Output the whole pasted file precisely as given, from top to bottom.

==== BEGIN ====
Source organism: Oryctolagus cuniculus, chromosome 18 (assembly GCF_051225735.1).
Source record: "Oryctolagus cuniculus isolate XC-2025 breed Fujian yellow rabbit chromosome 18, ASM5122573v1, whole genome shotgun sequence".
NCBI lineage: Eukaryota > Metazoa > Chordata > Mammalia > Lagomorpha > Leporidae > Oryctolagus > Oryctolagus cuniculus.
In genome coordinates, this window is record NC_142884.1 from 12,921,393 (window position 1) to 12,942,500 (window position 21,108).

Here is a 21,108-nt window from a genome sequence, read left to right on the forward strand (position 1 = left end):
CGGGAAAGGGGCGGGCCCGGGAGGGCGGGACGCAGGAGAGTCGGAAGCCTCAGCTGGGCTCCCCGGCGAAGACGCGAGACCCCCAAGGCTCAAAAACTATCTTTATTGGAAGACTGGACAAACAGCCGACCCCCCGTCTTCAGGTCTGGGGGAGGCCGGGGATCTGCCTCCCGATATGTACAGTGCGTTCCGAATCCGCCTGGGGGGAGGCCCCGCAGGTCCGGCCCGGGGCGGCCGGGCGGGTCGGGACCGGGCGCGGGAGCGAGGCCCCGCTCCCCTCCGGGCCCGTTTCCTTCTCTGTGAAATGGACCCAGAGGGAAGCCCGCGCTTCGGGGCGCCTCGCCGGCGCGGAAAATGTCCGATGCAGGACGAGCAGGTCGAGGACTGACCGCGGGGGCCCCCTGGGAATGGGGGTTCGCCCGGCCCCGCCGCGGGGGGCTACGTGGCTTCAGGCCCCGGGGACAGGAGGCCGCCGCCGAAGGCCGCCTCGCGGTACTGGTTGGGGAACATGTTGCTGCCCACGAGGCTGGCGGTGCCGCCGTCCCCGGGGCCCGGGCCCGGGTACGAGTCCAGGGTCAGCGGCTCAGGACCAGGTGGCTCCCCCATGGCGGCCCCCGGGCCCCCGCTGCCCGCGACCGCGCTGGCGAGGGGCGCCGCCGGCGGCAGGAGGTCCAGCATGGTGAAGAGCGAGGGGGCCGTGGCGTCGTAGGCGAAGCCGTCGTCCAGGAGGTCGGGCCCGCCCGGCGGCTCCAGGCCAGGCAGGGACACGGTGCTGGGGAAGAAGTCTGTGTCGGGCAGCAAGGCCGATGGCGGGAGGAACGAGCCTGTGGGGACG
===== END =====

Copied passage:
Source organism: Oryctolagus cuniculus, chromosome 18 (assembly GCF_051225735.1).
Source record: "Oryctolagus cuniculus isolate XC-2025 breed Fujian yellow rabbit chromosome 18, ASM5122573v1, whole genome shotgun sequence".
NCBI lineage: Eukaryota > Metazoa > Chordata > Mammalia > Lagomorpha > Leporidae > Oryctolagus > Oryctolagus cuniculus.
In genome coordinates, this window is record NC_142884.1 from 12,921,393 (window position 1) to 12,942,500 (window position 21,108).

Here is a 21,108-nt window from a genome sequence, read left to right on the forward strand (position 1 = left end):
CGGGAAAGGGGCGGGCCCGGGAGGGCGGGACGCAGGAGAGTCGGAAGCCTCAGCTGGGCTCCCCGGCGAAGACGCGAGACCCCCAAGGCTCAAAAACTATCTTTATTGGAAGACTGGACAAACAGCCGACCCCCCGTCTTCAGGTCTGGGGGAGGCCGGGGATCTGCCTCCCGATATGTACAGTGCGTTCCGAATCCGCCTGGGGGGAGGCCCCGCAGGTCCGGCCCGGGGCGGCCGGGCGGGTCGGGACCGGGCGCGGGAGCGAGGCCCCGCTCCCCTCCGGGCCCGTTTCCTTCTCTGTGAAATGGACCCAGAGGGAAGCCCGCGCTTCGGGGCGCCTCGCCGGCGCGGAAAATGTCCGATGCAGGACGAGCAGGTCGAGGACTGACCGCGGGGGCCCCCTGGGAATGGGGGTTCGCCCGGCCCCGCCGCGGGGGGCTACGTGGCTTCAGGCCCCGGGGACAGGAGGCCGCCGCCGAAGGCCGCCTCGCGGTACTGGTTGGGGAACATGTTGCTGCCCACGAGGCTGGCGGTGCCGCCGTCCCCGGGGCCCGGGCCCGGGTACGAGTCCAGGGTCAGCGGCTCAGGACCAGGTGGCTCCCCCATGGCGGCCCCCGGGCCCCCGCTGCCCGCGACCGCGCTGGCGAGGGGCGCCGCCGGCGGCAGGAGGTCCAGCATGGTGAAGAGCGAGGGGGCCGTGGCGTCGTAGGCGAAGCCGTCGTCCAGGAGGTCGGGCCCGCCCGGCGGCTCCAGGCCAGGCAGGGACACGGTGCTGGGGAAGAAGTCTGTGTCGGGCAGCAAGGCCGATGGCGGGAGGAACGAGCCTGTGGGGACG